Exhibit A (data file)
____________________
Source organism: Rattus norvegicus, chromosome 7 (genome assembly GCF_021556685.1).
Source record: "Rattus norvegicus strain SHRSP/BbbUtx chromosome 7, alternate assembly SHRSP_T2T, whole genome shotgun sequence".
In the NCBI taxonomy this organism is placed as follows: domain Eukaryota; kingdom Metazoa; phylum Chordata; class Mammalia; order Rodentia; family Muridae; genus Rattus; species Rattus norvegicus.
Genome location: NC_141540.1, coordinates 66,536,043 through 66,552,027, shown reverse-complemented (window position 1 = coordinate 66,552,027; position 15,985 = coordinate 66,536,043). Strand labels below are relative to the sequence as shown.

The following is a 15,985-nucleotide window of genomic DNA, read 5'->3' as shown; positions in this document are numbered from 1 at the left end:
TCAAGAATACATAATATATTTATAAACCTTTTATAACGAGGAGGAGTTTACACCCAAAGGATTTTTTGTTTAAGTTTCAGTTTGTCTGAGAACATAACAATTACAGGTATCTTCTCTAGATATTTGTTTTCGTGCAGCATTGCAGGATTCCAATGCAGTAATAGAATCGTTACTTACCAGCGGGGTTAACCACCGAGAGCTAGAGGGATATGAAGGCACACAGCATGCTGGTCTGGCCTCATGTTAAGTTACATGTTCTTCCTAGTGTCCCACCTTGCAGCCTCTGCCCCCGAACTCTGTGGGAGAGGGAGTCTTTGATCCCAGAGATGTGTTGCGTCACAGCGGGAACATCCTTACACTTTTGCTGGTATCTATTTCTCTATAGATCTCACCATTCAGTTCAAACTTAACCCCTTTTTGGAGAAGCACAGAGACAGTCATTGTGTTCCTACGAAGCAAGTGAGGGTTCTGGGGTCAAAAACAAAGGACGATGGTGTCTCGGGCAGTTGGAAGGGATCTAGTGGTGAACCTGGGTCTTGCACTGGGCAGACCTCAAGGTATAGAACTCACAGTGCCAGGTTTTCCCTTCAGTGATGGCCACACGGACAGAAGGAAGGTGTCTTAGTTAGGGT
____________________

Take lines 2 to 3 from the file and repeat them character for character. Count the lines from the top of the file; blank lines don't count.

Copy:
Source record: "Rattus norvegicus strain SHRSP/BbbUtx chromosome 7, alternate assembly SHRSP_T2T, whole genome shotgun sequence".
In the NCBI taxonomy this organism is placed as follows: domain Eukaryota; kingdom Metazoa; phylum Chordata; class Mammalia; order Rodentia; family Muridae; genus Rattus; species Rattus norvegicus.